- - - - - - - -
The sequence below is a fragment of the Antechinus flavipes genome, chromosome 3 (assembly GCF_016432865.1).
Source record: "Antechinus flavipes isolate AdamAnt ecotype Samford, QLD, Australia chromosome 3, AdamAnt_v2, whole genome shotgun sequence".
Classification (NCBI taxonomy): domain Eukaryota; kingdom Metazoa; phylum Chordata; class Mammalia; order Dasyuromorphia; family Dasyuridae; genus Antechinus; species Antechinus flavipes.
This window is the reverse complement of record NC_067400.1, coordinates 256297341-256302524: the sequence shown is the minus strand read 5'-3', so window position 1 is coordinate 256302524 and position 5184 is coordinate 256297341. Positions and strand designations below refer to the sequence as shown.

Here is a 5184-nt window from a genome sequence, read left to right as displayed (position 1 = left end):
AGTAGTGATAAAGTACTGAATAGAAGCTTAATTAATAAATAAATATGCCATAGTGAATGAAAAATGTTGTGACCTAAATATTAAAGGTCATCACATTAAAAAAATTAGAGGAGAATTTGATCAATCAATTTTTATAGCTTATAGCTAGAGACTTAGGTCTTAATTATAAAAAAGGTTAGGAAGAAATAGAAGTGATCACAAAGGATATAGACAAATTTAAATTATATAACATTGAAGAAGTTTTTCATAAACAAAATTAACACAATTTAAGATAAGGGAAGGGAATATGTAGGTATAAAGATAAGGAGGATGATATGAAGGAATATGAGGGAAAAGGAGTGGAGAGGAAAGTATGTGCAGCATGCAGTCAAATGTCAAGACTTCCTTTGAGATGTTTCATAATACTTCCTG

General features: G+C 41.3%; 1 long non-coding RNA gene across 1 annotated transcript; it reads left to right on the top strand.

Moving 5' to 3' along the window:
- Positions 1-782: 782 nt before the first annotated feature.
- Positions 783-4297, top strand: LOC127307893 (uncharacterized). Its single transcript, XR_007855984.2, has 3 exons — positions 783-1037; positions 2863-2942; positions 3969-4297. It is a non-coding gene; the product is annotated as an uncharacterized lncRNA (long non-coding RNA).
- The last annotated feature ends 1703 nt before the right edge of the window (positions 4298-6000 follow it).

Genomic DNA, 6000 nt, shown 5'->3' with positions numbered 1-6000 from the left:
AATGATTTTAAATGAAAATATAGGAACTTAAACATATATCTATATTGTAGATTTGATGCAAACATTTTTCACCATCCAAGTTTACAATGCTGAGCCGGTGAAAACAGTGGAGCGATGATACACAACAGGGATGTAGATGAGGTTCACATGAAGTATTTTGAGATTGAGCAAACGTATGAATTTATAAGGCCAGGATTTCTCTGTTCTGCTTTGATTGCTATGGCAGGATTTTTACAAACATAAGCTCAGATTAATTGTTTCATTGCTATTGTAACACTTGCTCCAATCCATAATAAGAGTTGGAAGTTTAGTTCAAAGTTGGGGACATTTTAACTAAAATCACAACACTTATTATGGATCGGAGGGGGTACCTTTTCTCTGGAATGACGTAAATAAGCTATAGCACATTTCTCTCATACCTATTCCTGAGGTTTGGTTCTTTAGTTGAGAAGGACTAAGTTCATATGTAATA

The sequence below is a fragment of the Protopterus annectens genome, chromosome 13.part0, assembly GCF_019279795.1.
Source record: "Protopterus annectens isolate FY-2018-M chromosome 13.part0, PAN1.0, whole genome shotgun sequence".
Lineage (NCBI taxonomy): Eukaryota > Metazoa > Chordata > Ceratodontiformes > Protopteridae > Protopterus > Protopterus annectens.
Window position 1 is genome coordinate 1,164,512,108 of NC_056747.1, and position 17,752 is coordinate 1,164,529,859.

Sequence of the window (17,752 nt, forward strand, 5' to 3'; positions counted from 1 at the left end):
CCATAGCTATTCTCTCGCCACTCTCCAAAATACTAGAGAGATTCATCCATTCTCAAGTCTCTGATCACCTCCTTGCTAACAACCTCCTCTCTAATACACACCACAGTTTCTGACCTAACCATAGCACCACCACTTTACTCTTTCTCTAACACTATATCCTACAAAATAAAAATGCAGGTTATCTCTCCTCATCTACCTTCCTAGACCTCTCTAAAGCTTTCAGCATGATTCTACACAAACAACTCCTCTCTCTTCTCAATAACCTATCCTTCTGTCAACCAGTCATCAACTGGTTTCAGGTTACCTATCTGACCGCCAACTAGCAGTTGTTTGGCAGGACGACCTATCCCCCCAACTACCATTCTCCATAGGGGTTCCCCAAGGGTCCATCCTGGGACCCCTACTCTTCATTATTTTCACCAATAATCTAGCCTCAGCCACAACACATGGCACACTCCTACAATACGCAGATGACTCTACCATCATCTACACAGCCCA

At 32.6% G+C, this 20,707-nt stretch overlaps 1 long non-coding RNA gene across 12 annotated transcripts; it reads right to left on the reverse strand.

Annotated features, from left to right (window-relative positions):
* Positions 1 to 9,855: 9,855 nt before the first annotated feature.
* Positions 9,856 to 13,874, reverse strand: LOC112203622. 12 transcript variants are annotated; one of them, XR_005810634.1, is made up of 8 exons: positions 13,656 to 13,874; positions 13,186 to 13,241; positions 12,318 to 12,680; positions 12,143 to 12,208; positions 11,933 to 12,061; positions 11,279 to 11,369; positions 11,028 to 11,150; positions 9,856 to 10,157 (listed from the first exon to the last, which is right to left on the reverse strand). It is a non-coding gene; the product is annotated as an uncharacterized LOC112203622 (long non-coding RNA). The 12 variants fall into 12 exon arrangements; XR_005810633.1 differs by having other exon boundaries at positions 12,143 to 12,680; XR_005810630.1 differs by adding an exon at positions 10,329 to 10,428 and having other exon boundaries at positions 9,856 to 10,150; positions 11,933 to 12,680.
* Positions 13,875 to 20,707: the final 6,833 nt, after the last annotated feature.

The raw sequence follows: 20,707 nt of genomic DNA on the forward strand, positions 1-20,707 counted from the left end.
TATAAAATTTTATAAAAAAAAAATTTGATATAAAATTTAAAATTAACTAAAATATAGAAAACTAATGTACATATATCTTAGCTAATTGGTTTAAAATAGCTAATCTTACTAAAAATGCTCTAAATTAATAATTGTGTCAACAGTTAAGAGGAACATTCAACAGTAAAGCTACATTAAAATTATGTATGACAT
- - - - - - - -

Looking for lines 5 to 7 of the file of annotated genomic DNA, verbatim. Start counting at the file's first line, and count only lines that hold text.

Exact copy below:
Here is a 5184-nt window from a genome sequence, read left to right as displayed (position 1 = left end):
AGTAGTGATAAAGTACTGAATAGAAGCTTAATTAATAAATAAATATGCCATAGTGAATGAAAAATGTTGTGACCTAAATATTAAAGGTCATCACATTAAAAAAATTAGAGGAGAATTTGATCAATCAATTTTTATAGCTTATAGCTAGAGACTTAGGTCTTAATTATAAAAAAGGTTAGGAAGAAATAGAAGTGATCACAAAGGATATAGACAAATTTAAATTATATAACATTGAAGAAGTTTTTCATAAACAAAATTAACACAATTTAAGATAAGGGAAGGGAATATGTAGGTATAAAGATAAGGAGGATGATATGAAGGAATATGAGGGAAAAGGAGTGGAGAGGAAAGTATGTGCAGCATGCAGTCAAATGTCAAGACTTCCTTTGAGATGTTTCATAATACTTCCTG

General features: G+C 41.3%; 1 long non-coding RNA gene across 1 annotated transcript; it reads left to right on the top strand.